To develop and prospectively evaluate the safety and efficacy of an algorithm for tailoring neuroprotection devices (NPD) and stent types to the patient/lesion in carotid artery stenting (CAS).Methods:
From November 2002 to October 2007, 499 patients (360 men; mean age 65.2±8.4 years, range 36-88) were prospectively enrolled in a safety and efficacy study of tailored CAS using proximal (flow blockade or reversal) or distal (filters or occlusion) NPDs and closed- or open-cell self-expanding stents. Of the 535 lesions treated in the study, 175 (32.7%) were “high risk” by morphology. Half (50.1%) the patients were symptomatic.Results:
A quarter (137, 25.6%) of the procedures were performed under proximal protection and the remainder (398, 74.4%) with distal NPDs; the direct stenting rate was 66.9%. High-risk lesions were treated predominantly with a proximal NPD and closed-cell stent (77.1% and 82.9%, respectively) and less frequently by direct stenting (37.1%, p<0.0001 versus non-high-risk lesions). The in-hospital death/stroke rate was 2.0% (95% CI 0.85% to 3.23%), and the death/major stroke rate was 0.7% (95% CI 0.02% to 1.48%). There were no myocardial infarctions, but there was 1 (0.2%) further death within 30 days. With the tailored approach, symptom status and high-risk lesion morphology were not risk factors for an adverse outcome after CAS; only age >75 years (p<0.001) was a predictor of short-term death. Long-term survival (95.4% at 1 and 88.3% at 5 years) was similar for symptomatic versus asymptomatic patients, direct stenting versus predilation, and closedvs. open-cell stent design; only coronary artery disease adversely impacted survival (p=0.04). The rates of freedom from death/ipsilateral stroke were 94.9% at 1 year and 85.9% at 5 years.Conclusion:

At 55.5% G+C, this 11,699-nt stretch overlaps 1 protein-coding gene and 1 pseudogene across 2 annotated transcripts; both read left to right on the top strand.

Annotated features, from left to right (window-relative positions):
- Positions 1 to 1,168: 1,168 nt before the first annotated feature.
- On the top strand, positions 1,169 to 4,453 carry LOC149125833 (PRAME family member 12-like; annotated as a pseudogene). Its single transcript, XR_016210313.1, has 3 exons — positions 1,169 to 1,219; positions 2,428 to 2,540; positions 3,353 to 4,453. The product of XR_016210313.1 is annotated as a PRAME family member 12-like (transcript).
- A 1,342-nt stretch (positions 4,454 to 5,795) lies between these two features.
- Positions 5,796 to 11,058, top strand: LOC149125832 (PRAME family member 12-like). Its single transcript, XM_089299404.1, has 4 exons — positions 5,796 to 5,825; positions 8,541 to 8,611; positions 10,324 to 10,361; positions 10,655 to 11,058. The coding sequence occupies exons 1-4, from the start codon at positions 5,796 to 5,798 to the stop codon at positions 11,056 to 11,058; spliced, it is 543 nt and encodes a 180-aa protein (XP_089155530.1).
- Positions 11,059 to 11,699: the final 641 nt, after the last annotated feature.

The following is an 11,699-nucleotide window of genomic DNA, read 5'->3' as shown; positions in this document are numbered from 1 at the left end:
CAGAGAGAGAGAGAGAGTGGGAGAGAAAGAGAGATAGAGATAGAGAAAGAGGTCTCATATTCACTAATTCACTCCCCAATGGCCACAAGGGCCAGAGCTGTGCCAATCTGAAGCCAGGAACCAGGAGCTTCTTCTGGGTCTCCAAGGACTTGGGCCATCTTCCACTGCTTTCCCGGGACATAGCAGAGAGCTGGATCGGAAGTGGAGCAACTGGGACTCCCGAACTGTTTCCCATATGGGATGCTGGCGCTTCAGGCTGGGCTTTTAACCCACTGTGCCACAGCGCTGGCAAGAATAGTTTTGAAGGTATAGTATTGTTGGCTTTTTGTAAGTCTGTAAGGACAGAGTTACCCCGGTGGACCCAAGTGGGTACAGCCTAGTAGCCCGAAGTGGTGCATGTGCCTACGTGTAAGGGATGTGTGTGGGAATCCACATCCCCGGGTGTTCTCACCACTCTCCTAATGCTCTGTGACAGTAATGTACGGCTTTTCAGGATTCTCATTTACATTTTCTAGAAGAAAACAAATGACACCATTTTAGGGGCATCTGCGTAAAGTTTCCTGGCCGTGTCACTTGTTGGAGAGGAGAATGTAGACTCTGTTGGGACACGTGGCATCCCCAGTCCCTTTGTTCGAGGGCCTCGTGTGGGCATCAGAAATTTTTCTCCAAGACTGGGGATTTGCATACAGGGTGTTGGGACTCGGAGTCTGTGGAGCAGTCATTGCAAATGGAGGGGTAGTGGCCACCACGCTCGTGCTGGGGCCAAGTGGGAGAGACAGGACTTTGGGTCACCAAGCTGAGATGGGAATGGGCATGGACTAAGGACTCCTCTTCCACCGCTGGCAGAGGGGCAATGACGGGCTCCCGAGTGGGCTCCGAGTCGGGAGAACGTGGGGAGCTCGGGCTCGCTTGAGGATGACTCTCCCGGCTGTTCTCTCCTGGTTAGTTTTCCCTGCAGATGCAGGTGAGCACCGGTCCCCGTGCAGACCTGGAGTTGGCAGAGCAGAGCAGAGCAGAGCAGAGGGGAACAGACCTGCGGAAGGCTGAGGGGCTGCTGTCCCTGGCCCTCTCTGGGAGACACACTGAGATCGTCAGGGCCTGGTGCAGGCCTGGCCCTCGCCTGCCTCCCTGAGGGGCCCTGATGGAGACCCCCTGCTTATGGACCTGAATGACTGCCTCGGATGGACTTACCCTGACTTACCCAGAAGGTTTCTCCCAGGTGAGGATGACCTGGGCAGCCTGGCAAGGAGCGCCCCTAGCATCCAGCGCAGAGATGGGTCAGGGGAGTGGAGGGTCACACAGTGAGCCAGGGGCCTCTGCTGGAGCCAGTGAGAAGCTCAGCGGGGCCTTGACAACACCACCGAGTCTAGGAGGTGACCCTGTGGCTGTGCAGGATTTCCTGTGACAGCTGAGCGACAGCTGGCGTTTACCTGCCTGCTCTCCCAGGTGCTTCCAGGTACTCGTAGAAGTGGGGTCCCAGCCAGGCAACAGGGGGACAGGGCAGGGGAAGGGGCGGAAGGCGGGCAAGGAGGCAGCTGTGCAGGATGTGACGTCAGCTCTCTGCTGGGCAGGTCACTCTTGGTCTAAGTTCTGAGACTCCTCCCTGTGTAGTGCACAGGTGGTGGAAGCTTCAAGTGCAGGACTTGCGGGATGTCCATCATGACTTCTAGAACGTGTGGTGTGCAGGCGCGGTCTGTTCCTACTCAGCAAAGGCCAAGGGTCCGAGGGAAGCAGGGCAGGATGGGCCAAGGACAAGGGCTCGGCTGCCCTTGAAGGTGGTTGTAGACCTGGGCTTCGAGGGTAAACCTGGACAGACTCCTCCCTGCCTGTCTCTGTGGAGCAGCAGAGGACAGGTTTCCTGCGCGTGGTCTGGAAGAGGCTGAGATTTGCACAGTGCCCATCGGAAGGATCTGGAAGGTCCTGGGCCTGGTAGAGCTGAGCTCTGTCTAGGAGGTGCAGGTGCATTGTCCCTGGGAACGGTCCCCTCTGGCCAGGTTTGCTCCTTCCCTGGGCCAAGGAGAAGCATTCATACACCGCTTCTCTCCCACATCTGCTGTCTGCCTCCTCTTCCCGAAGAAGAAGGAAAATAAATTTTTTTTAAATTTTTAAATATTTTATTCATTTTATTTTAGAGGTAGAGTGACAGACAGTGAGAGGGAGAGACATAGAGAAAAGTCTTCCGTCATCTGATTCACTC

Tailored CAS is associated with a low complication rate and high long-term efficacy. CAS operators should have a practical knowledge of different NPDs, including at least one proximal type.